Altitude Record
French Aviator Reaches Height of
Eight Thousand Seven Hundred
Ninety-Two Feet in Monoplane.
PARIS. Sept. 8. Oeorge Chavc.
j French aviator, broke the world's record
! for height today, rising in a monoplane
8,792 feet. The best previous record was
made by Leon Morane, whose murk was
8.471 feet, made on September 3 at Deau
vllle. Chaves flight was made at Issy
and ocupled forty-one minutes.
South Dakota Tomi Barns I'p. Cans
lugY Loa of Fifty Thoasaad
ABERDEEN, S. D., Sept. S. (Special
Telegram.)- Tire originating between the
drug l i and Phoenix newspaper office
at Leliea'.i, S. l.. about 2 o'clock this morn
ing wiped out the entire town except tho
lumljtr yard, barber shop and one saloon.
j The origin cf the fire Is unknown, l.ebeau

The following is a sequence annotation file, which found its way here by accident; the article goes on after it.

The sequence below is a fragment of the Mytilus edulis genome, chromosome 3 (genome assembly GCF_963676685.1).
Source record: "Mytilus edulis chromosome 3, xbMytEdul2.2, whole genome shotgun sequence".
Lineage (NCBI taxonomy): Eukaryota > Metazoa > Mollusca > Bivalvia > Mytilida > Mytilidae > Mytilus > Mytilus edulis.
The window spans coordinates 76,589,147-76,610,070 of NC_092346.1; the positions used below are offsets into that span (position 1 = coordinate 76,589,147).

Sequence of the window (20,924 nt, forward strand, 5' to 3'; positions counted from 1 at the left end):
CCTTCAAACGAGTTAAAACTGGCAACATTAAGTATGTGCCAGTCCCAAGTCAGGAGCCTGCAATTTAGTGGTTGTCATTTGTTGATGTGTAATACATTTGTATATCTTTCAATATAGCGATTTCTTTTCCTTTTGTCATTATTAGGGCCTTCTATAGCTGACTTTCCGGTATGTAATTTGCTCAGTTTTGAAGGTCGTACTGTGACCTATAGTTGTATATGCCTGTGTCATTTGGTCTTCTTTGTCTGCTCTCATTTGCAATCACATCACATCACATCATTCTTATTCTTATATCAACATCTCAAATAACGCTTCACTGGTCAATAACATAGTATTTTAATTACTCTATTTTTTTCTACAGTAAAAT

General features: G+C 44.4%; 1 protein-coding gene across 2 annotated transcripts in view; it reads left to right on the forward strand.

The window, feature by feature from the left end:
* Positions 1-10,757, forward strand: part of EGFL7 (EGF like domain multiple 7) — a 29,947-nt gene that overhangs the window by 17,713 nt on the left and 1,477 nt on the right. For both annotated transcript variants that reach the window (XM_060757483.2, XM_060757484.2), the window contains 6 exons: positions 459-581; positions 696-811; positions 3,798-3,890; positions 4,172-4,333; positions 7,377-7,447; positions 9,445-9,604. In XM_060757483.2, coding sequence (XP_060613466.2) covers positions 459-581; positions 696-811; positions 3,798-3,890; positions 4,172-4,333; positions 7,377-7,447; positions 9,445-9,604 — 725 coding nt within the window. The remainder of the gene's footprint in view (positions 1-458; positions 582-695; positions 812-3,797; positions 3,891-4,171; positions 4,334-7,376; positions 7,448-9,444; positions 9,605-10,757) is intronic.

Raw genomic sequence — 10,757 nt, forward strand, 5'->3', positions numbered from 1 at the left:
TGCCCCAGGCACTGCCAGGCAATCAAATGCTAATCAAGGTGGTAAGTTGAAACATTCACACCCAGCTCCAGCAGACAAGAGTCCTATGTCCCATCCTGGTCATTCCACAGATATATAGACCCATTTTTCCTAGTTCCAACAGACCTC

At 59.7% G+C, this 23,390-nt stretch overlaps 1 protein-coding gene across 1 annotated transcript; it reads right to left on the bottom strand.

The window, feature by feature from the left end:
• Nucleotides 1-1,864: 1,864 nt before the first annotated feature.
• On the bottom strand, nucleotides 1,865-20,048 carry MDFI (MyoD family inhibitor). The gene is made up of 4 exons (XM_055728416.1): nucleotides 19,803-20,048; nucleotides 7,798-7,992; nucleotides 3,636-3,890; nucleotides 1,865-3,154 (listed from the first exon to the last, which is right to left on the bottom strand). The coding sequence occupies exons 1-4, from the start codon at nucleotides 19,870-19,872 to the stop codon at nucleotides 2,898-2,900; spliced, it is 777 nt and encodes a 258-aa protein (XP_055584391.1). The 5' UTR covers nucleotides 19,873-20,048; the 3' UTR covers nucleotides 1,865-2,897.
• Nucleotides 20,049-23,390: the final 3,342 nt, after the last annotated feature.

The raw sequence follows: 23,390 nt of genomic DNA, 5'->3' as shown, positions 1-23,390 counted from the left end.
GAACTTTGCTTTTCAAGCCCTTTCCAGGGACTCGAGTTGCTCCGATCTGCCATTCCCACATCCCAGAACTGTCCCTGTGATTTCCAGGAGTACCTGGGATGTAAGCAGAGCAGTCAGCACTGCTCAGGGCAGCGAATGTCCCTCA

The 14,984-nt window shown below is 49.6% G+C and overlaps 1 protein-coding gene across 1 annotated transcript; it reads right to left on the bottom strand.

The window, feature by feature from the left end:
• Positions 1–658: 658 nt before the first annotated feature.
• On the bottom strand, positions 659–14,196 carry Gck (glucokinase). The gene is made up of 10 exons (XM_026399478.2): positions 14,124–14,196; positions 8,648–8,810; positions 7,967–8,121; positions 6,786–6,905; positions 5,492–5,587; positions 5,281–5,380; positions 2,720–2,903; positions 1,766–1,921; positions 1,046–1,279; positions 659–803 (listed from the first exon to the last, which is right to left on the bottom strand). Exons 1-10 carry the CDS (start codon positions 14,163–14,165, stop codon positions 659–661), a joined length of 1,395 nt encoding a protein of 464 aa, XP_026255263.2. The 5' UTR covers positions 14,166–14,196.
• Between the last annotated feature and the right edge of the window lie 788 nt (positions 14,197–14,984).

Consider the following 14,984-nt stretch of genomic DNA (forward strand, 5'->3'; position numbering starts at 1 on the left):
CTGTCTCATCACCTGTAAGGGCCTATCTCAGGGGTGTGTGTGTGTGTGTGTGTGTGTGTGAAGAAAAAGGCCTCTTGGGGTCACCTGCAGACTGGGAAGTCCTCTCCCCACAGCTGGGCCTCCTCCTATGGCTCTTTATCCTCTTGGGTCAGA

ts a town or several hundred population.
IHi.'c't telephone communication inter
rupted ami details meager.
Clerk Becomes Heir to
Hotel After Two Years
Ula Kelfon. after workins for two years
as clerk of a hotel at llt'J Fa i nam street,
has fallen heir to the establishment on me
death of the owner, John D. Condon.
Among Mr. Condon's papers found after
his death was a receipt signed by him
showing that he had "value received" for
the hotel and that it had become the un
it' snuted property of his former clerk.
.Mr. Condon died several das ago at
Waukesha. Wis. The body was relumed to
Omaha lor burial. Since his death It lias
been learned that Mr. Condon was quite
wealthy, holding siock ln the Independent
Telephone company, owning considerable
real estalc and ha vine, money on deposit at
seveial banks.
Mr. Nelson, who has been appointed ad-
j ininU'.iator uf the estst. Is lo a tpiandsry
jas te sait course oe shall pursue. Aside
Former Forester Makes Extended Ad
dress Upon Conservation
Has Now Begun to Interfere with'
People's Profits. j
Fundamental Princioles of Conserva
tion Few and Simple.
Denial thnt Ea-Forester Will Be Can
didate for Office J. B. White of